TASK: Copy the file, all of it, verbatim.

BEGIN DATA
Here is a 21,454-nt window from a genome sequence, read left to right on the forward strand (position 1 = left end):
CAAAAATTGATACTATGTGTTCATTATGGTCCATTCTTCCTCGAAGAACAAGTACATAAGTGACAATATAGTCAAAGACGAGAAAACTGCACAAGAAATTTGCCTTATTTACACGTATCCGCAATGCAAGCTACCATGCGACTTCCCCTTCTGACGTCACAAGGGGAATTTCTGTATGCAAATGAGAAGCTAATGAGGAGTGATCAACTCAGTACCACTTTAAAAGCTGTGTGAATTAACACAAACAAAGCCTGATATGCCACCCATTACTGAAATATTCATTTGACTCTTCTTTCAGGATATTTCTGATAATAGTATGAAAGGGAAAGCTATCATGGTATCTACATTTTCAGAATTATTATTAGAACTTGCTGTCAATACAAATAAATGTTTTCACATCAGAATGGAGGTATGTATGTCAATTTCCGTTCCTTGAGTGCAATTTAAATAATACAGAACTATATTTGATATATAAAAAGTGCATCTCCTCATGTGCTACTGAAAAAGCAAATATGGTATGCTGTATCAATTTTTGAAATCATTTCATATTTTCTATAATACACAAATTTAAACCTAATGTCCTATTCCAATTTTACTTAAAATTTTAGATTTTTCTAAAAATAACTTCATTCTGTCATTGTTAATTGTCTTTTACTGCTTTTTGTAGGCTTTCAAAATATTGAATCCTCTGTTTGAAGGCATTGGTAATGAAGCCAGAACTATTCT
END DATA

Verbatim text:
Here is a 21,454-nt window from a genome sequence, read left to right on the forward strand (position 1 = left end):
CAAAAATTGATACTATGTGTTCATTATGGTCCATTCTTCCTCGAAGAACAAGTACATAAGTGACAATATAGTCAAAGACGAGAAAACTGCACAAGAAATTTGCCTTATTTACACGTATCCGCAATGCAAGCTACCATGCGACTTCCCCTTCTGACGTCACAAGGGGAATTTCTGTATGCAAATGAGAAGCTAATGAGGAGTGATCAACTCAGTACCACTTTAAAAGCTGTGTGAATTAACACAAACAAAGCCTGATATGCCACCCATTACTGAAATATTCATTTGACTCTTCTTTCAGGATATTTCTGATAATAGTATGAAAGGGAAAGCTATCATGGTATCTACATTTTCAGAATTATTATTAGAACTTGCTGTCAATACAAATAAATGTTTTCACATCAGAATGGAGGTATGTATGTCAATTTCCGTTCCTTGAGTGCAATTTAAATAATACAGAACTATATTTGATATATAAAAAGTGCATCTCCTCATGTGCTACTGAAAAAGCAAATATGGTATGCTGTATCAATTTTTGAAATCATTTCATATTTTCTATAATACACAAATTTAAACCTAATGTCCTATTCCAATTTTACTTAAAATTTTAGATTTTTCTAAAAATAACTTCATTCTGTCATTGTTAATTGTCTTTTACTGCTTTTTGTAGGCTTTCAAAATATTGAATCCTCTGTTTGAAGGCATTGGTAATGAAGCCAGAACTATTCT